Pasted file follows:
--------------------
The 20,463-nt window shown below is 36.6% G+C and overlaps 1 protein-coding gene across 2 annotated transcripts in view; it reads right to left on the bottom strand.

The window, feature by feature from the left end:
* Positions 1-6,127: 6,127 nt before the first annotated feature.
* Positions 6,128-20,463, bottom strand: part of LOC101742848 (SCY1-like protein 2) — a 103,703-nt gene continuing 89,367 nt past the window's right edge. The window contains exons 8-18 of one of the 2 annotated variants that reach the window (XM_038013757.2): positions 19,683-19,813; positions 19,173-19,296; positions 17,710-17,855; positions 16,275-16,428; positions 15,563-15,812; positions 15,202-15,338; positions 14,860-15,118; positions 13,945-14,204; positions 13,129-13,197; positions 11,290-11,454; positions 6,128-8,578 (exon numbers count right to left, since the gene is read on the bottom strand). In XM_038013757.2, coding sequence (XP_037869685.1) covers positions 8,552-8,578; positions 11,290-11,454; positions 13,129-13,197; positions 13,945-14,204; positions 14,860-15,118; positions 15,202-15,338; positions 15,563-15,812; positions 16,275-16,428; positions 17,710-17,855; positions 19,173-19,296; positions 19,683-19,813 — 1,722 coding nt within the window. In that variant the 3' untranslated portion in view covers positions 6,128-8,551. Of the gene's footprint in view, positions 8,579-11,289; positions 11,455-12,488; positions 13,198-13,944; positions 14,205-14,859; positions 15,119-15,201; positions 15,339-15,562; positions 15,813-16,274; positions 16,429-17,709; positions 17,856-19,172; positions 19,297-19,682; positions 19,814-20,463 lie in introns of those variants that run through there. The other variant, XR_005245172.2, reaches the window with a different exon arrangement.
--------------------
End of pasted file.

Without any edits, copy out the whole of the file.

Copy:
The 20,463-nt window shown below is 36.6% G+C and overlaps 1 protein-coding gene across 2 annotated transcripts in view; it reads right to left on the bottom strand.

The window, feature by feature from the left end:
* Positions 1-6,127: 6,127 nt before the first annotated feature.
* Positions 6,128-20,463, bottom strand: part of LOC101742848 (SCY1-like protein 2) — a 103,703-nt gene continuing 89,367 nt past the window's right edge. The window contains exons 8-18 of one of the 2 annotated variants that reach the window (XM_038013757.2): positions 19,683-19,813; positions 19,173-19,296; positions 17,710-17,855; positions 16,275-16,428; positions 15,563-15,812; positions 15,202-15,338; positions 14,860-15,118; positions 13,945-14,204; positions 13,129-13,197; positions 11,290-11,454; positions 6,128-8,578 (exon numbers count right to left, since the gene is read on the bottom strand). In XM_038013757.2, coding sequence (XP_037869685.1) covers positions 8,552-8,578; positions 11,290-11,454; positions 13,129-13,197; positions 13,945-14,204; positions 14,860-15,118; positions 15,202-15,338; positions 15,563-15,812; positions 16,275-16,428; positions 17,710-17,855; positions 19,173-19,296; positions 19,683-19,813 — 1,722 coding nt within the window. In that variant the 3' untranslated portion in view covers positions 6,128-8,551. Of the gene's footprint in view, positions 8,579-11,289; positions 11,455-12,488; positions 13,198-13,944; positions 14,205-14,859; positions 15,119-15,201; positions 15,339-15,562; positions 15,813-16,274; positions 16,429-17,709; positions 17,856-19,172; positions 19,297-19,682; positions 19,814-20,463 lie in introns of those variants that run through there. The other variant, XR_005245172.2, reaches the window with a different exon arrangement.